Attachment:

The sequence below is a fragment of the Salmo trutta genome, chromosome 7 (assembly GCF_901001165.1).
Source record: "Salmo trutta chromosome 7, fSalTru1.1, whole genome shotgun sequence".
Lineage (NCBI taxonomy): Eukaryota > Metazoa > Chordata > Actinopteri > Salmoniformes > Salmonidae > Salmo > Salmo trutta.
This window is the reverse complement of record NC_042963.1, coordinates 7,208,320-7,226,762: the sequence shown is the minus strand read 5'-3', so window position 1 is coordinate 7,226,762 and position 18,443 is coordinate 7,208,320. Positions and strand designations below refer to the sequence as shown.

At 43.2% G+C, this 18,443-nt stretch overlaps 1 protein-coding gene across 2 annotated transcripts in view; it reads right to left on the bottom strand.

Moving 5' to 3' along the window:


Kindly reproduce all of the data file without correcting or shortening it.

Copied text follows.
The sequence below is a fragment of the Salmo trutta genome, chromosome 7 (assembly GCF_901001165.1).
Source record: "Salmo trutta chromosome 7, fSalTru1.1, whole genome shotgun sequence".
Lineage (NCBI taxonomy): Eukaryota > Metazoa > Chordata > Actinopteri > Salmoniformes > Salmonidae > Salmo > Salmo trutta.
This window is the reverse complement of record NC_042963.1, coordinates 7,208,320-7,226,762: the sequence shown is the minus strand read 5'-3', so window position 1 is coordinate 7,226,762 and position 18,443 is coordinate 7,208,320. Positions and strand designations below refer to the sequence as shown.

At 43.2% G+C, this 18,443-nt stretch overlaps 1 protein-coding gene across 2 annotated transcripts in view; it reads right to left on the bottom strand.

Moving 5' to 3' along the window: